Ever wondered how a food or drink product becomes cool? Or what makes a new chocolate bar or soft drink fly off the shelves? According to a new study, it is down to the 7% of UK consumers who are “taste setters”.
The Oxford Research Agency (TORA), which advises retailers and manufacturers on how to successfully develop new products, polled 1,500 people from six countries to find out what makes people buy new food and drink products and the factors that persuade them to try something new.
The research suggests that food and drink marketers should concentrate their efforts on this small group of influential consumers because they affect the attitudes of the rest of the population.
Taste setters are often the first to buy new brands or products and tell their friends and family about them. They will often talk about food-related
TV programmes or magazine articles and are frequently asked for their opinion. So, although they are a small group, they can be highly influential.
A product launch that gets 60% distribution in the first few weeks of launch will see “taste setters” buying the brand, says TORA chief executive Chris Sinclair.
“As well as talking to their friends, taste setters also like to tell the world when they’ve discovered something new and social media is a fantastic avenue through which they can do that.”
Unilever-owned Marmite is a product that has used social media platforms to target taste setters, with its recent campaign for Marmite XO, says Sinclair. The variant is a limited edition, extra strong, extra mature version of the yeast spread.
It used just 30 people to launch the product via social media, and did no other advertising. “They really found the people that would evangelise about the product,” Sinclair says. (See The Frontline, right.)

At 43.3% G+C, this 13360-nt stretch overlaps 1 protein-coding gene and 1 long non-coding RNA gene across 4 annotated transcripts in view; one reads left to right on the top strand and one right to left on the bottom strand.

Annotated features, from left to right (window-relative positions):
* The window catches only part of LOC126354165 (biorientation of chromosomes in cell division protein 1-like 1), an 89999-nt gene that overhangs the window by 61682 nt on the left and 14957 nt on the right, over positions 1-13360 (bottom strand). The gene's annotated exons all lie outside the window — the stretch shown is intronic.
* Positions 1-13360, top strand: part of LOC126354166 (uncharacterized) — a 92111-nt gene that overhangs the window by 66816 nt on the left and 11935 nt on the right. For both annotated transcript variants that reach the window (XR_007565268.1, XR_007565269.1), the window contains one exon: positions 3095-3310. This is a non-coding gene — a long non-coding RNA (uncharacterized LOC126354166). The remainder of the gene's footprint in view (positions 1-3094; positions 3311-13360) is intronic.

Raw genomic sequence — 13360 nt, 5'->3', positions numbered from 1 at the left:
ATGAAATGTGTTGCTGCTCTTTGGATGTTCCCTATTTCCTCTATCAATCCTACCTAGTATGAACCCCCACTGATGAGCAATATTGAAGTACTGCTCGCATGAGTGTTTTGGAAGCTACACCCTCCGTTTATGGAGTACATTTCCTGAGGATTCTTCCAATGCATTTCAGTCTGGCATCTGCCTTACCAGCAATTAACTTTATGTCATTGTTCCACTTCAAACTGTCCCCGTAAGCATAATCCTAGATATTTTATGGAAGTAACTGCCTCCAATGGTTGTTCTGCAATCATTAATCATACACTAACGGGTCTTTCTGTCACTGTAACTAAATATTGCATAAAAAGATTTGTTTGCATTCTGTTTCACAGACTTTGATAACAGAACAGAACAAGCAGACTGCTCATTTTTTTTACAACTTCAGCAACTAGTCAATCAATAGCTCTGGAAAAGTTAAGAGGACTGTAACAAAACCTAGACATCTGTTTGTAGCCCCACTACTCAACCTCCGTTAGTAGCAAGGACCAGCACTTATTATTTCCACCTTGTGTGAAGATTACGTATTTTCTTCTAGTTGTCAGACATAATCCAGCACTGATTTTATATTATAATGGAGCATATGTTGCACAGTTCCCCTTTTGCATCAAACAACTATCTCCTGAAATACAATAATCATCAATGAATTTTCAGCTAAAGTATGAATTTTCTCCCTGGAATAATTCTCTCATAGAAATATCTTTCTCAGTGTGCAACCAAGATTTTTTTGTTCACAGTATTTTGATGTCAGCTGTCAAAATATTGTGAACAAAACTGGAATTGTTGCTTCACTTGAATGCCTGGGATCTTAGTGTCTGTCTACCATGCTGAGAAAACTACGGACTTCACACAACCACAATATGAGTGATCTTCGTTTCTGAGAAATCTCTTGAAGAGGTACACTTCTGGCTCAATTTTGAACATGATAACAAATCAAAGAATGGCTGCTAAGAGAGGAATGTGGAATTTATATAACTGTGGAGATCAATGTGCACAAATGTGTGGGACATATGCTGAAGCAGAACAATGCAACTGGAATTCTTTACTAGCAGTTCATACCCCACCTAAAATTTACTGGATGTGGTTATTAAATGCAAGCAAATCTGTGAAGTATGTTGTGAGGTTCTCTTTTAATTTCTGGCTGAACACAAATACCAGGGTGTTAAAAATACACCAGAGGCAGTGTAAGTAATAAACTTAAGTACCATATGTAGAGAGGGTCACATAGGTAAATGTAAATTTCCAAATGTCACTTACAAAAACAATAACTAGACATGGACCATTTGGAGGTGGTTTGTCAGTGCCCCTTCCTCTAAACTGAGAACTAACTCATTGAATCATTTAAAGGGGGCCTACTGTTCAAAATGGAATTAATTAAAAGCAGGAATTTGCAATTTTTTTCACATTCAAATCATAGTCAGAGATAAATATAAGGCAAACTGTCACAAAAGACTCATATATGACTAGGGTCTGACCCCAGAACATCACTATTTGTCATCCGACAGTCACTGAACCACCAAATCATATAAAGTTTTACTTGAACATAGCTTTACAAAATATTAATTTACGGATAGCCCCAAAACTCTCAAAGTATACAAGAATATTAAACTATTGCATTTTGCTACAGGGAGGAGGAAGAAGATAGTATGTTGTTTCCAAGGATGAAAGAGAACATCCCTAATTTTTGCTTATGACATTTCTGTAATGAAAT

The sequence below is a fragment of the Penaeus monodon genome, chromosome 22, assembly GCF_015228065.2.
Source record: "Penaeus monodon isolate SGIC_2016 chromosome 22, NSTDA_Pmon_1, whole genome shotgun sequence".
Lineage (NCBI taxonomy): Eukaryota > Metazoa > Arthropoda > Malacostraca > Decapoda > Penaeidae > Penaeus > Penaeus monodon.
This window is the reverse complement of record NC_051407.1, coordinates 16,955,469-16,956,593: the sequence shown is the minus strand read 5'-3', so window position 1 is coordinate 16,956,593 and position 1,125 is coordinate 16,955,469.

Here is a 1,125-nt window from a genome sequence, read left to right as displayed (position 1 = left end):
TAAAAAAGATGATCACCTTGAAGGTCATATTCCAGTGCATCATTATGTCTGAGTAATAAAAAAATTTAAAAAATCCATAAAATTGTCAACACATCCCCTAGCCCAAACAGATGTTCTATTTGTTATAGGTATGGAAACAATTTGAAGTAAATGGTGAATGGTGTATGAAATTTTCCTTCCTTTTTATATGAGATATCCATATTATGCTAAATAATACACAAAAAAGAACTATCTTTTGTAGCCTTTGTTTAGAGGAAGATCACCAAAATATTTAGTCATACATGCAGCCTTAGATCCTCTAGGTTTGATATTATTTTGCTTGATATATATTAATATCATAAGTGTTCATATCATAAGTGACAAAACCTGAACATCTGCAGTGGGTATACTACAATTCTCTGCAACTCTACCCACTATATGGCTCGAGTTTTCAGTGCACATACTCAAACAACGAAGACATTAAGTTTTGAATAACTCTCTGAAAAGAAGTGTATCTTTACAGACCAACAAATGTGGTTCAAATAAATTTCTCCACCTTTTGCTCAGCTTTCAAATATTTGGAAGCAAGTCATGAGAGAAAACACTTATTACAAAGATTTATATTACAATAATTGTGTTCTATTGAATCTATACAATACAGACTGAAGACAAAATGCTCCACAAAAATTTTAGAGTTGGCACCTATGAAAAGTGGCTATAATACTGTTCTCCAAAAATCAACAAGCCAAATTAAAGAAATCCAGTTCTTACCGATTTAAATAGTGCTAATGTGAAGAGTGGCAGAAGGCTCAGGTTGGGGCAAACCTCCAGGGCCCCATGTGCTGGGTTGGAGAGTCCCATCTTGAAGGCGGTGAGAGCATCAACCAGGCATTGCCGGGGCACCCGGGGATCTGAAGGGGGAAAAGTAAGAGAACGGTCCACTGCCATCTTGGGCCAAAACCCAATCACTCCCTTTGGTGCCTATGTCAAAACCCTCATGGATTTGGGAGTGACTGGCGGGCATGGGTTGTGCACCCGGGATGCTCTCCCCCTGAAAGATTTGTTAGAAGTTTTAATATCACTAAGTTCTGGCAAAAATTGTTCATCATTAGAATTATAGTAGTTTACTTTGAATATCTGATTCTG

“Taste adopters” are the second group to purchase new food and drink brands, buying these products a month or so after seeing them on the shelf, with 21% of UK consumers belonging to this category. “Members of this group will need three or four exposures to the product in store before they really start considering it,” Sinclair says.
Bernard Broderick, Sales director, Broderick’s
Broderick’s is an Irish [cakes and sweets] brand that we launched in the UK this year. We started our social media activity in May because we wanted a three-month build-up before we started to get some national distribution. We didn’t want it to feel like a big brand trying to weigh in heavily, but aimed to build in an organic way.
We aimed to recruit some really good brand advocates, who would then become trendsetters for us and push the brand out to a wider audience. Some brands would pay for advocates, but for us it’s been a slower build.
We’ve put out information about our brand to key opinion formers in the industry, we then moved that out to people we know are interested in and comment on food and drink, and now we are starting to naturally build up our customer numbers. Whenever we do trade shows, or anypromotional launches, we direct people to our digital and social platforms, which allows them to interact with the brand.
We’ve always tried to have a daily dialogue with our fans via Twitter and Facebook. When we launched our digital presence, we used a viral film that introduced the characters Bernard and Barry Broderick. The digital presence enabled people to understand who they were and the relationship between them as brothers, which has helped to set the tone. We pushed that out on the website and through YouTube.
We’re not looking to buy our way into favourability. We want the growth to be made on real recommendations from family and friends, not some spam-style seeding, so I agree with the sentiment of the research findings.